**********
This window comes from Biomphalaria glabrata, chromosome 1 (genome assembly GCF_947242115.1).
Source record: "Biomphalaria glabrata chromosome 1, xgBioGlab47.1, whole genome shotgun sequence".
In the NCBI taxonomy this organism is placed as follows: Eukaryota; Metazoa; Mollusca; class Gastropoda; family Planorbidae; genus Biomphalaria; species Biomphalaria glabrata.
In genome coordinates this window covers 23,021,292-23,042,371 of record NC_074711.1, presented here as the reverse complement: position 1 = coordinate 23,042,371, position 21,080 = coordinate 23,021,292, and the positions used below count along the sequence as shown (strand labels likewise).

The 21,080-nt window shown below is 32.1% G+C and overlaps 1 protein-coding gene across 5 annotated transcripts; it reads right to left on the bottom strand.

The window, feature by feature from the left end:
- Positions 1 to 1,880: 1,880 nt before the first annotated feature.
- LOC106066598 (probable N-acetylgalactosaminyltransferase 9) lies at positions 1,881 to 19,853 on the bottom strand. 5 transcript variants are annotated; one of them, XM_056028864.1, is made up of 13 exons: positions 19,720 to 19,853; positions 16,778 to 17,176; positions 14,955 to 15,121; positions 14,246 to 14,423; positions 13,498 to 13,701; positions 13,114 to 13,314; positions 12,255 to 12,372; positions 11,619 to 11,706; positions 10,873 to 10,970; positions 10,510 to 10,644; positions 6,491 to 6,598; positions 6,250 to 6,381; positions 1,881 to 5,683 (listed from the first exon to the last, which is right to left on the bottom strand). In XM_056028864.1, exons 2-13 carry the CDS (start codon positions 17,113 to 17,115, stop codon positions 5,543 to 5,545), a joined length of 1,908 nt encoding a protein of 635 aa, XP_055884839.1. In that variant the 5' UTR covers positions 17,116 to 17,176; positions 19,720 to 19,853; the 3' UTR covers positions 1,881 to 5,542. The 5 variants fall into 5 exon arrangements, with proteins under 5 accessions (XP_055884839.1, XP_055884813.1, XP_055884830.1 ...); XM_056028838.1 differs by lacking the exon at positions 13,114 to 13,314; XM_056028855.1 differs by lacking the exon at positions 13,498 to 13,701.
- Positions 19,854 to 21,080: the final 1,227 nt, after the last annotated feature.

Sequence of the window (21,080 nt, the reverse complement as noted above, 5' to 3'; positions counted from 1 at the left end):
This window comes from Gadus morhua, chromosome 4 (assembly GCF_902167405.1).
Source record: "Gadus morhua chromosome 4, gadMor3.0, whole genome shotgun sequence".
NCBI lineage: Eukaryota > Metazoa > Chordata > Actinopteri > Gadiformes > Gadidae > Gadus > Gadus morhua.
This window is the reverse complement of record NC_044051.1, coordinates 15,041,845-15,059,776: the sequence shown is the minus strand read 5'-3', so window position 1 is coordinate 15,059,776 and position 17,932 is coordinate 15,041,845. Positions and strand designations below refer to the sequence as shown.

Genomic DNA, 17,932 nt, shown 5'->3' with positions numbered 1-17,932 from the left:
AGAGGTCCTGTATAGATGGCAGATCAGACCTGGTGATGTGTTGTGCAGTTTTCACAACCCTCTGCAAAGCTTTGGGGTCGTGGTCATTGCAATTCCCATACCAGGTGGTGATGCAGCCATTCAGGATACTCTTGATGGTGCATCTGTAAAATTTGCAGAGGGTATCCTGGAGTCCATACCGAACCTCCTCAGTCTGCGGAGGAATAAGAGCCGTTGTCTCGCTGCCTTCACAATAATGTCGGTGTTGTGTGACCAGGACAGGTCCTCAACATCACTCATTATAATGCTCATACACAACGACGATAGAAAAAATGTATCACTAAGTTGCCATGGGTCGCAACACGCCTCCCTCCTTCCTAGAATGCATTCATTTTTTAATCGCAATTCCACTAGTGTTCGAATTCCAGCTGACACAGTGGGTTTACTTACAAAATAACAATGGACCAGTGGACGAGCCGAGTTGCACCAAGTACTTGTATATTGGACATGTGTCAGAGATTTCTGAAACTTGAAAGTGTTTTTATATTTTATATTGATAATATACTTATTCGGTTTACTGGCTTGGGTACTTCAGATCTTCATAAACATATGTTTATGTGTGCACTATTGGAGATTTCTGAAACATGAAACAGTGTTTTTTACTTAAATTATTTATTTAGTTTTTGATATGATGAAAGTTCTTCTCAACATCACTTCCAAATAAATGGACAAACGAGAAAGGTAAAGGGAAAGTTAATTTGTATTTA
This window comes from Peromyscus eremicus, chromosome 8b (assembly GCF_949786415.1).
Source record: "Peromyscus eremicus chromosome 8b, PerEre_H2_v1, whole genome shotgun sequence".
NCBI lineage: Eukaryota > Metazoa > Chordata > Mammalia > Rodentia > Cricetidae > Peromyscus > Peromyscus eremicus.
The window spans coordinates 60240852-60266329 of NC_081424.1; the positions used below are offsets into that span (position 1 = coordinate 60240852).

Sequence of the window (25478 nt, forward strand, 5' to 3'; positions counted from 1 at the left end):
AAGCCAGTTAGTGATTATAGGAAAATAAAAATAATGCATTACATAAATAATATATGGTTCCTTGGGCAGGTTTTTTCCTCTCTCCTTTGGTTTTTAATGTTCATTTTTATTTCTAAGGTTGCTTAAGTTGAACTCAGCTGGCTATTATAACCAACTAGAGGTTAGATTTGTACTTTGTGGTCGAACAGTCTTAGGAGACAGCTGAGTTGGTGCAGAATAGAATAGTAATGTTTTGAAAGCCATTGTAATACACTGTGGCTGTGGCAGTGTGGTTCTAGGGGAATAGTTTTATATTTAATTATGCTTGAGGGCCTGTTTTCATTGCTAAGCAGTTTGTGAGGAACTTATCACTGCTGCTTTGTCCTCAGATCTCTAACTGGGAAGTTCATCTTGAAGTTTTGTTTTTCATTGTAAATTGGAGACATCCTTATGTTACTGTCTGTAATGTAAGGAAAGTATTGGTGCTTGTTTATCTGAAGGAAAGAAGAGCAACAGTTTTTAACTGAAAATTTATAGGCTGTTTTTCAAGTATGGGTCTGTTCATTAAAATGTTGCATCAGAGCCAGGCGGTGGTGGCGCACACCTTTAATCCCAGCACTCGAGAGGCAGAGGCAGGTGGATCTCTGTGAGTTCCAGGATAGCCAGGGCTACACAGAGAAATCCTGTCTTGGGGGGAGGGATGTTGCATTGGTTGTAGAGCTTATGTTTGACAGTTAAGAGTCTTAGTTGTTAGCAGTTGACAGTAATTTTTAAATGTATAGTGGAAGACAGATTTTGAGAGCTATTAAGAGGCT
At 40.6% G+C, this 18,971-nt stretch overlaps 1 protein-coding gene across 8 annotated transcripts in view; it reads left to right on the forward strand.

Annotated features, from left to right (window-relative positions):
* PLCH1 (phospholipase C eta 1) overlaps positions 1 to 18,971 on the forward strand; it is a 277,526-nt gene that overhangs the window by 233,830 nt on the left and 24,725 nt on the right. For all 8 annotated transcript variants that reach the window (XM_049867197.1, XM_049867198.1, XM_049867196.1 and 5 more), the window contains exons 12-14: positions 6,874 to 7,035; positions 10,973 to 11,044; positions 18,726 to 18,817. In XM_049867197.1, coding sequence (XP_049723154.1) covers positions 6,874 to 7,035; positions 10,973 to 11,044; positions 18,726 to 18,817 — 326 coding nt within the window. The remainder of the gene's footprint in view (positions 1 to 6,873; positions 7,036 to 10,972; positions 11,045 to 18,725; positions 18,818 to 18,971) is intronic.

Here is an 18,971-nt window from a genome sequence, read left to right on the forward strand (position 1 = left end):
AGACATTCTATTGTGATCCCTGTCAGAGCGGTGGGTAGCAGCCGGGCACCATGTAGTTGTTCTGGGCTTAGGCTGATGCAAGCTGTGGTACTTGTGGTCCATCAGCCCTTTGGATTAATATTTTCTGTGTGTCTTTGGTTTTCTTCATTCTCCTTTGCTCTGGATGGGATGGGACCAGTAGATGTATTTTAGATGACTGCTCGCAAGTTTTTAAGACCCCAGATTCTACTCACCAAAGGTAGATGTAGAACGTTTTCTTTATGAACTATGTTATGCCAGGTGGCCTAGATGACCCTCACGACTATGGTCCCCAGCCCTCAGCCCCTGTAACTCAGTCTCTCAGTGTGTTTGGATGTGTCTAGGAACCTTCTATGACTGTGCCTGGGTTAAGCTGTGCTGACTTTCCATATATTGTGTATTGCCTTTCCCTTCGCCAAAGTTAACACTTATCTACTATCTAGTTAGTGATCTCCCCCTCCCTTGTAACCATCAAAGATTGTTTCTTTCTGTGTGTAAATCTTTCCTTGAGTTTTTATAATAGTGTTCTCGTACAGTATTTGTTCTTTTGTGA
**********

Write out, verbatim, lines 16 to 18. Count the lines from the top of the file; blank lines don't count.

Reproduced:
AGAGGTCCTGTATAGATGGCAGATCAGACCTGGTGATGTGTTGTGCAGTTTTCACAACCCTCTGCAAAGCTTTGGGGTCGTGGTCATTGCAATTCCCATACCAGGTGGTGATGCAGCCATTCAGGATACTCTTGATGGTGCATCTGTAAAATTTGCAGAGGGTATCCTGGAGTCCATACCGAACCTCCTCAGTCTGCGGAGGAATAAGAGCCGTTGTCTCGCTGCCTTCACAATAATGTCGGTGTTGTGTGACCAGGACAGGTCCTCAACATCACTCATTATAATGCTCATACACAACGACGATAGAAAAAATGTATCACTAAGTTGCCATGGGTCGCAACACGCCTCCCTCCTTCCTAGAATGCATTCATTTTTTAATCGCAATTCCACTAGTGTTCGAATTCCAGCTGACACAGTGGGTTTACTTACAAAATAACAATGGACCAGTGGACGAGCCGAGTTGCACCAAGTACTTGTATATTGGACATGTGTCAGAGATTTCTGAAACTTGAAAGTGTTTTTATATTTTATATTGATAATATACTTATTCGGTTTACTGGCTTGGGTACTTCAGATCTTCATAAACATATGTTTATGTGTGCACTATTGGAGATTTCTGAAACATGAAACAGTGTTTTTTACTTAAATTATTTATTTAGTTTTTGATATGATGAAAGTTCTTCTCAACATCACTTCCAAATAAATGGACAAACGAGAAAGGTAAAGGGAAAGTTAATTTGTATTTA
This window comes from Peromyscus eremicus, chromosome 8b (assembly GCF_949786415.1).
Source record: "Peromyscus eremicus chromosome 8b, PerEre_H2_v1, whole genome shotgun sequence".